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Improving Helicobacter pylori Eradication Regimens

Fritz Francois, MD; and Martin J. Blaser, MD
[+] Article, Author, and Disclosure Information

From New York University School of Medicine, New York, NY 10010.

Potential Financial Conflicts of Interest: None disclosed.

Requests for Single Reprints: Fritz Francois, MD, Division of Gastroenterology, New York University School of Medicine, 423 East 23rd Street, Room 11132N, New York, NY 10010; e-mail, fritz.francois@med.nyu.edu.

Current Author Addresses: Dr. Francois: Division of Gastroenterology, New York University School of Medicine, 423 East 23rd Street, Room 11132N, New York, NY 10010.

Dr. Blaser: New York University School of Medicine, Old Bellevue 6 A606, 550 First Avenue, New York, NY 10016.

Ann Intern Med. 2006;144(2):140-141. doi:10.7326/0003-4819-144-2-200601170-00013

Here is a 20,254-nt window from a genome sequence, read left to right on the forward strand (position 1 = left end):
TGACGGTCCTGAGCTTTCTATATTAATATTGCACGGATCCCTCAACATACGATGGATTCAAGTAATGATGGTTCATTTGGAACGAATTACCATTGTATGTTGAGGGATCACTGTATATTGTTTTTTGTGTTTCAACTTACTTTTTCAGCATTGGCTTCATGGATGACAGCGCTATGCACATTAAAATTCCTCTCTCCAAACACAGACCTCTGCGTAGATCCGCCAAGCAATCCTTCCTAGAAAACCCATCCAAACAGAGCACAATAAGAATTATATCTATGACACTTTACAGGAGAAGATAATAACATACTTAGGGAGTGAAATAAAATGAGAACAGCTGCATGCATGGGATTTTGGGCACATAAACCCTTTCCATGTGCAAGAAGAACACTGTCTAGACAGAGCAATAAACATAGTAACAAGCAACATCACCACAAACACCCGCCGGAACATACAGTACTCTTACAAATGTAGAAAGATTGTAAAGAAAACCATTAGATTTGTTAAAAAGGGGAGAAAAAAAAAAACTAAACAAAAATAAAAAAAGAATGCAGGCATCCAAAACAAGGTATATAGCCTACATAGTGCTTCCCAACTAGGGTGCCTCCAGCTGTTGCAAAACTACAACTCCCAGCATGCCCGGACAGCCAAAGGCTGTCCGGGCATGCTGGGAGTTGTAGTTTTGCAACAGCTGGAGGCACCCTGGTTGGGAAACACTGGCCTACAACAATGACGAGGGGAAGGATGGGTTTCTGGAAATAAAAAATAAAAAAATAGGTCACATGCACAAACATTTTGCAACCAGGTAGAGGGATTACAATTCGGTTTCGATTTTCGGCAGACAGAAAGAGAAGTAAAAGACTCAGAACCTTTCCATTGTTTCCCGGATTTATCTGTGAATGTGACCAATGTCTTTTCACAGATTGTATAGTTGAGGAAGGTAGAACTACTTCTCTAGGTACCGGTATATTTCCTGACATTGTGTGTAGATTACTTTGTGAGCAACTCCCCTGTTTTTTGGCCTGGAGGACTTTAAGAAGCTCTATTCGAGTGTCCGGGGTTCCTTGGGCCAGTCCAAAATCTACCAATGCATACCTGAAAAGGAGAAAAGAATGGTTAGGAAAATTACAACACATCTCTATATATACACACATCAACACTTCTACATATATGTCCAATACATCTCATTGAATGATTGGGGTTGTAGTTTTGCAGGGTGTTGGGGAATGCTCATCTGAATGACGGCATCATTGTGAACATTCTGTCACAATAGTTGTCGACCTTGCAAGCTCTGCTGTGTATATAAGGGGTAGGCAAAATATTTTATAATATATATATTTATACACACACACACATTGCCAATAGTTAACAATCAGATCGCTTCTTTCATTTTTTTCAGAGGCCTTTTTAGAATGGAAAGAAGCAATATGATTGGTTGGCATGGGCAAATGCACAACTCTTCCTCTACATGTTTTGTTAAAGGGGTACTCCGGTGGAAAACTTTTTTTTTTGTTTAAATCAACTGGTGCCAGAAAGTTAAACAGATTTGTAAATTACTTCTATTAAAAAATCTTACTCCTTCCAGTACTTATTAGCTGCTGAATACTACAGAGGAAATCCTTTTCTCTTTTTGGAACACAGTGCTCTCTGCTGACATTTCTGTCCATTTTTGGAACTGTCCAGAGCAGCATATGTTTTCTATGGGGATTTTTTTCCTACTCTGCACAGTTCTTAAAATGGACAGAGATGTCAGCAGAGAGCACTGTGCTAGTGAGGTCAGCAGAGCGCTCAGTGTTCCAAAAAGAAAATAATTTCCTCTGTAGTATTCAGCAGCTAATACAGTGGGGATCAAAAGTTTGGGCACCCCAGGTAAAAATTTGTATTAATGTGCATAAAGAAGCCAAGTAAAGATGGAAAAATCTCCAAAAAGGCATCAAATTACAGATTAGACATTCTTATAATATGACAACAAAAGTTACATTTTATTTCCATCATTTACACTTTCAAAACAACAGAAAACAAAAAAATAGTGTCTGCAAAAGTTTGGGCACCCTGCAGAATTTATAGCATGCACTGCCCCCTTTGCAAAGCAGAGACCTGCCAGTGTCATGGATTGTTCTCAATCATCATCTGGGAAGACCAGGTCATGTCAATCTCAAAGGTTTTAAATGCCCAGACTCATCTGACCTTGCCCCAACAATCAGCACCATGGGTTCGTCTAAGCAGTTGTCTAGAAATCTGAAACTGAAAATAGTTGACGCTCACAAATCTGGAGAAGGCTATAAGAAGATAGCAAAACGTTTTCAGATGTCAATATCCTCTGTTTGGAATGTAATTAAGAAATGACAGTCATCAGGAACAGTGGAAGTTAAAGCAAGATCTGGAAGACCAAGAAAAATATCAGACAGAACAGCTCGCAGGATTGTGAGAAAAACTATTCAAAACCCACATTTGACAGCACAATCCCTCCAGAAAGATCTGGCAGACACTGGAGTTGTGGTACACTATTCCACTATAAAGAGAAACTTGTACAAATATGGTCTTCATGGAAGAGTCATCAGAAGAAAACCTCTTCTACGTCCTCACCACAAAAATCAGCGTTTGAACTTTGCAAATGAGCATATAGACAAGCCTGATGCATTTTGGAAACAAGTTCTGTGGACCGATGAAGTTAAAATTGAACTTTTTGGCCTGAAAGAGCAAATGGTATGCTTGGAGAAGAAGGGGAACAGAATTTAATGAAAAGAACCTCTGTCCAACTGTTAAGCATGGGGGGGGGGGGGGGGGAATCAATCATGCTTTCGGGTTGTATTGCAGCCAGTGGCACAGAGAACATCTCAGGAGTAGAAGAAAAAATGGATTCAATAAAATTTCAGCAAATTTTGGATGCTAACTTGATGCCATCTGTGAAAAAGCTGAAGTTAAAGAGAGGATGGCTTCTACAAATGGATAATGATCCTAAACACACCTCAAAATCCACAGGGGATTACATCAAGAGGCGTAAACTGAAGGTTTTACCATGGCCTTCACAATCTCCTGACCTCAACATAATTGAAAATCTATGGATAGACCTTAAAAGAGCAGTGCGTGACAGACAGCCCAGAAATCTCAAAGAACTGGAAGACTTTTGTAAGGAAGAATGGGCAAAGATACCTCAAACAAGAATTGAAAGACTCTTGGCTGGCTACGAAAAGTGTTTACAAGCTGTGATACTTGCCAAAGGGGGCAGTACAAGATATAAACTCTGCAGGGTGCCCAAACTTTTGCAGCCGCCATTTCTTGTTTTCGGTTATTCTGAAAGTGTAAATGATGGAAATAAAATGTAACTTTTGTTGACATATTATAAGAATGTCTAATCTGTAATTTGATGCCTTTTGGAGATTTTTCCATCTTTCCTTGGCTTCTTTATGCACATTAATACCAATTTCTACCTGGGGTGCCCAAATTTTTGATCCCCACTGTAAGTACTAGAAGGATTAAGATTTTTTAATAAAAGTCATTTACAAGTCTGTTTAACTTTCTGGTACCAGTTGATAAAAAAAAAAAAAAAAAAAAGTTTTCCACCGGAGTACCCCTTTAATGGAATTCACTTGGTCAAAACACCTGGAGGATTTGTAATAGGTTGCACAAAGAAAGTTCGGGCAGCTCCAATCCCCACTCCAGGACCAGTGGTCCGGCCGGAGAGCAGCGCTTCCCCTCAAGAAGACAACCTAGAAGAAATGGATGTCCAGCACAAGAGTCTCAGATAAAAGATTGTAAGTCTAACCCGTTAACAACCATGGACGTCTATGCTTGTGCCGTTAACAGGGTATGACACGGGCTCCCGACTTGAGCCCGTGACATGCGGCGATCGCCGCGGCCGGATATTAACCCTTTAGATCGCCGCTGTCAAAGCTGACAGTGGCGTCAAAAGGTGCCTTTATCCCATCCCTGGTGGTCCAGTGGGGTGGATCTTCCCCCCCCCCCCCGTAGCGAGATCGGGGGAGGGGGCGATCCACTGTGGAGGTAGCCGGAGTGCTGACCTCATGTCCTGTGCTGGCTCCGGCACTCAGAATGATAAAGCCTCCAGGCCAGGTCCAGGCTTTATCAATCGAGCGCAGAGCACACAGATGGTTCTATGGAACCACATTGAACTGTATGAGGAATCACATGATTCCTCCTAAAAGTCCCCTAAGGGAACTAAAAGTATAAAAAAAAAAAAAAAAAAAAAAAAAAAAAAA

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Helicobacter pylori colonization has known costs to humans, including increased risk for peptic ulcer disease (1), gastric adenocarcinoma (2), and gastric lymphoma (3). The finding that elimination of H. pylori changes the natural history of peptic ulcer disease (4) and gastric mucosa–associated lymphoid tissue lymphoma (5) has led to the development of successful strategies to clear the organism from persons with these disorders. Over the past 20 years, regimens that use acid-suppressing agents in conjunction with several antibiotics (in particular, clarithromycin [6]) have been highly successful for H. pylori eradication (7). However, recent reports detail decreasing efficacy of these combination therapies (8). Why is this happening, and what can be done to improve therapies to eradicate H. pylori?

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